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Latvian Auxiliary Police was a paramilitary force created from Latvian volunteers by the Nazi German authorities who occupied the country in June 1941. Composed of local fascists, rightist members of the former military and police, and nationalist students, the organization participated in the Holocaust, looting and killing the local Jewish population. One of its units, the Arajs Kommando, was notorious for killing 26,000 civilians during the war, mostly Jews, but also Communists and Romas.[1]

Contents

1 Formation of units 2 Organization 3 See also 4 References

4.1 Citations 4.2 Bibliography

Formation of units[edit] The auxiliary police force consisted primarily individuals of police, army, and militia organizations which had been disbanded upon the prior Soviet occupation. Within the first week of the German occupation, the leader of Einsatzgruppe A Franz Walter Stahlecker tasked Lt. Colonel Voldemārs Veiss with organising a police force to operate under the command of the SS.[2] The first Latvian Schutzmannschaft (Police) Battalions were formed, most to serve as combat units, some to carry out raids against partisans and to discharge ghetto guard duties.[3] One of the earliest units formed was in Daugavpils, which German forces reached on June 28, 1941, six days after launching Operation Barbarossa. Roberts Blūzmanis was appointed chief of the Latvian Auxiliary Police in Nazi-occupied Daugavpils.[4] An auxiliary police force was in Riga under Nazi ausipces on July 3, 1941, headed by Latvian captain, Pētersons.

Anti-partisan operation, March 1943.

Organization[edit] Owing to the initiative of the EK (Einsatzkommando), the auxiliary police force consisted of 240 men and had been strictly organized. New men were currently being enlisted. They helped the EK as auxiliary police and were on duty in the 6 police districts established so far. Some members had been assigned to Kriminalpolizei and Sicherheitspolizei work. By July 7 the Latvians arrested 1125 Jews, 32 political prisoners, 85 Russian workers, and 2 women criminals, the greater part during the last days. This is due to the EK backing the Latvians. Actions against the Jews were going on in an ever-increasing number. Conforming to a suggestion of the EK, the Jews were being evacuated by the auxiliary police force from all houses still standing. The apartments were being allocated to non-Jewish inhabitants. The food supply was inadequate as nearly all stocks were destroyed by fire. The arrested Jewish men were shot without ceremony and interred in previously prepared mass graves. 400 Jews were killed during pogroms in Riga, since the arrival of EK 2; 300 by the Latvian auxiliary police. By 1944, the occupation power, with the collaboration of the Self-Administration, had formed a total of 33 auxiliary police battalions.[citation needed] The Arajs Kommando (also: Sonderkommando Arajs), led by SS-Sturmbannführer Viktors Arājs, was a unit of Latvian Auxiliary Police (German: Lettische Hilfspolizei) subordinated to the SD. It is one of the more well-known and notorious killing units during the Holocaust. The central part of Andrew Ezergailis' work details the activities of the Arajs Kommando, the Latvian unit that Brigadeführer Franz Walter Stahlecker organized for the killing of the Jews of Latvia. Numerous Latvian auxiliary police units played a major role in the murdering the Jews.[5] See also[edit]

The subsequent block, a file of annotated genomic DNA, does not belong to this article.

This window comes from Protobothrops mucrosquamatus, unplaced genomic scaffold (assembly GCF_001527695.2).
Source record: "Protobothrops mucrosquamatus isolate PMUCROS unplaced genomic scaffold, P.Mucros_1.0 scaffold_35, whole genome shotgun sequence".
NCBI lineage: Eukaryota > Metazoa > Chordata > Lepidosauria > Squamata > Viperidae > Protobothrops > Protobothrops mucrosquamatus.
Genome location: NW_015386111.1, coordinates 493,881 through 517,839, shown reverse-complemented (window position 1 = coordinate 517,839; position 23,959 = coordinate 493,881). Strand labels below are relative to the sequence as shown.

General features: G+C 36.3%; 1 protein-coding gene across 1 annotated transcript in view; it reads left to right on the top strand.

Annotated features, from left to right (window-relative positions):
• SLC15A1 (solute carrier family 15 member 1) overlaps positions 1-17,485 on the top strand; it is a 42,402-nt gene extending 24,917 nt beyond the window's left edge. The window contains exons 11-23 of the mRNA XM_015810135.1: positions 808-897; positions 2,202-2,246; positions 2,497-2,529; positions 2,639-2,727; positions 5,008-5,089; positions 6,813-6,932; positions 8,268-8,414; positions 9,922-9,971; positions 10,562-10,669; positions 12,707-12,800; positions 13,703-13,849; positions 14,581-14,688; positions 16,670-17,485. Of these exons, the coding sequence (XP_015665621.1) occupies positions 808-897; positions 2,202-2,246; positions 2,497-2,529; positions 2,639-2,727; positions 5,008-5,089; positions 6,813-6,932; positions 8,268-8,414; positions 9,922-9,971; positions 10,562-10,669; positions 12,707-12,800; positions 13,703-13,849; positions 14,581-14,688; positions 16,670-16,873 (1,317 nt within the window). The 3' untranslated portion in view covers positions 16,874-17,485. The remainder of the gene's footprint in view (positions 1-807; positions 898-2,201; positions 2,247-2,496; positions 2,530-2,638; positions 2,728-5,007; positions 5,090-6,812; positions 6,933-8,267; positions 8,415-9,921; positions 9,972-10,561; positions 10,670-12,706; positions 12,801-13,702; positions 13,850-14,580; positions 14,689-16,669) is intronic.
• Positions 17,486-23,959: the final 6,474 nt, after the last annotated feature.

Estonian Auxiliary Police Lithuanian Auxiliary Police Schutzmannschaft Ukrainian Auxiliary Police

References[edit] Citations[edit]

^ Michael Mann, The dark side of democracy: explaining ethnic cleansing. Cambridge University Press, 2005. ISBN 0-521-53854-8. p. 283 ^ Lumens (2006). p266. ^ Nazi Conspiracy and Aggression Volume 1. Chapter XII - The Persecution of the Jews ^ Jacob Gorfinkel, Daugavpils (Dvinsk) Ghetto List – 05-December-1941 ^ Andrew Ezergailis, The Holocaust in Latvia Archived 2009-05-11 at the Wayback Machine.